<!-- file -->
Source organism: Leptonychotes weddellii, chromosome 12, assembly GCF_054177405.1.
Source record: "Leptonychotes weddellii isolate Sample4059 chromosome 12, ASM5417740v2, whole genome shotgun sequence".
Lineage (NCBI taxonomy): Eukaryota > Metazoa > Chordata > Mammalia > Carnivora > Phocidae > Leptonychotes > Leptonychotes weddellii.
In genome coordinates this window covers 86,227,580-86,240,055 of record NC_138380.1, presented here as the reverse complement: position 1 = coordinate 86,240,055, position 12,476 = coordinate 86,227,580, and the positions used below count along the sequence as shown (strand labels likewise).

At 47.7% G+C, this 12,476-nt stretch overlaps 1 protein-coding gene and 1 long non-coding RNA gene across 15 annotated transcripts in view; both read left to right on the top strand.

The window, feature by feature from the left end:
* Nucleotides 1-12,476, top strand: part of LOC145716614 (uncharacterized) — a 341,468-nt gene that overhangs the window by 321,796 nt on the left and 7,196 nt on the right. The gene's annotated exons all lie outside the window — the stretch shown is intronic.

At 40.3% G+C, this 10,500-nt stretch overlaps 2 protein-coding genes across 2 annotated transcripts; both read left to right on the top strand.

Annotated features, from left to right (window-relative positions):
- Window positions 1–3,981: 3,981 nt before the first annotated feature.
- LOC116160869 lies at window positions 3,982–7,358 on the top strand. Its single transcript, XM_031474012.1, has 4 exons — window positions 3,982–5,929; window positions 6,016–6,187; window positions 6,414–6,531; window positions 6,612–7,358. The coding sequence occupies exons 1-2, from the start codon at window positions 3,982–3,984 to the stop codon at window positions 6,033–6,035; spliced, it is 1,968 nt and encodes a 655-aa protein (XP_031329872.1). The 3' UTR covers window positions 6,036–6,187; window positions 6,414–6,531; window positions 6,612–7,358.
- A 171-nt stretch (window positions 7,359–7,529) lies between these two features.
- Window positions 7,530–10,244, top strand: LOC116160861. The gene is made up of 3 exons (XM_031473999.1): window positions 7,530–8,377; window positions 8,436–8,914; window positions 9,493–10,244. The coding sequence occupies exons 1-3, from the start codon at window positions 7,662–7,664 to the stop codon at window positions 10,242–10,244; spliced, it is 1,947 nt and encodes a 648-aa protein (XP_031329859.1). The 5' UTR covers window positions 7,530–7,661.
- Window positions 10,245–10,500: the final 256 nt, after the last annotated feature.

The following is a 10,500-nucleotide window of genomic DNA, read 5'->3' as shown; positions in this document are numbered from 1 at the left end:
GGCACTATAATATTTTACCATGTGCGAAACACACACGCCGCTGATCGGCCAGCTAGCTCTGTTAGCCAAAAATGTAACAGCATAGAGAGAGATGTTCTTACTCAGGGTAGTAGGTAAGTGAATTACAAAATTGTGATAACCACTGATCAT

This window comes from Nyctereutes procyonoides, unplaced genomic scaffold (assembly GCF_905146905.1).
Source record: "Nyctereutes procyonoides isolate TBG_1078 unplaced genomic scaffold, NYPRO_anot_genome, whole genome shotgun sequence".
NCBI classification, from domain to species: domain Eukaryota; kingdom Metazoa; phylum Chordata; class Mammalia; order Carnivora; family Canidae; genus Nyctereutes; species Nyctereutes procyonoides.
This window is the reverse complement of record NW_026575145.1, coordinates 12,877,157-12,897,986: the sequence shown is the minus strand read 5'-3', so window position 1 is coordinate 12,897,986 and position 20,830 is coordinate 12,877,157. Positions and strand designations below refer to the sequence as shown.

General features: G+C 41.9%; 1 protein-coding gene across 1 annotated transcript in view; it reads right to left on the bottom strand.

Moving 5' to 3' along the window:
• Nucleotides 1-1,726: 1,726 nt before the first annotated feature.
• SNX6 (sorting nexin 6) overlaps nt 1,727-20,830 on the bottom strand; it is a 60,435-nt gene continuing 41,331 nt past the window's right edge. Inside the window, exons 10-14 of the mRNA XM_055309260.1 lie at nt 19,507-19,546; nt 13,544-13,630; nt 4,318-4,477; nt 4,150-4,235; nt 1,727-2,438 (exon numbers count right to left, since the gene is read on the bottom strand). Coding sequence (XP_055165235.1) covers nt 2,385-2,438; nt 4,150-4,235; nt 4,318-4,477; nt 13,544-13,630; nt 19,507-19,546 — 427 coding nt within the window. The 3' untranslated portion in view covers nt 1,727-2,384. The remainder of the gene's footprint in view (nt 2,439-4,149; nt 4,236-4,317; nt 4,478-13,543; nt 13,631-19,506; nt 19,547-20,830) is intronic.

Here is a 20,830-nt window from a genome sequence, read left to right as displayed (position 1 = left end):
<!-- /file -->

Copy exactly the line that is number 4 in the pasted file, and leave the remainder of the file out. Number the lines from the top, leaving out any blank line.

In genome coordinates this window covers 86,227,580-86,240,055 of record NC_138380.1, presented here as the reverse complement: position 1 = coordinate 86,240,055, position 12,476 = coordinate 86,227,580, and the positions used below count along the sequence as shown (strand labels likewise).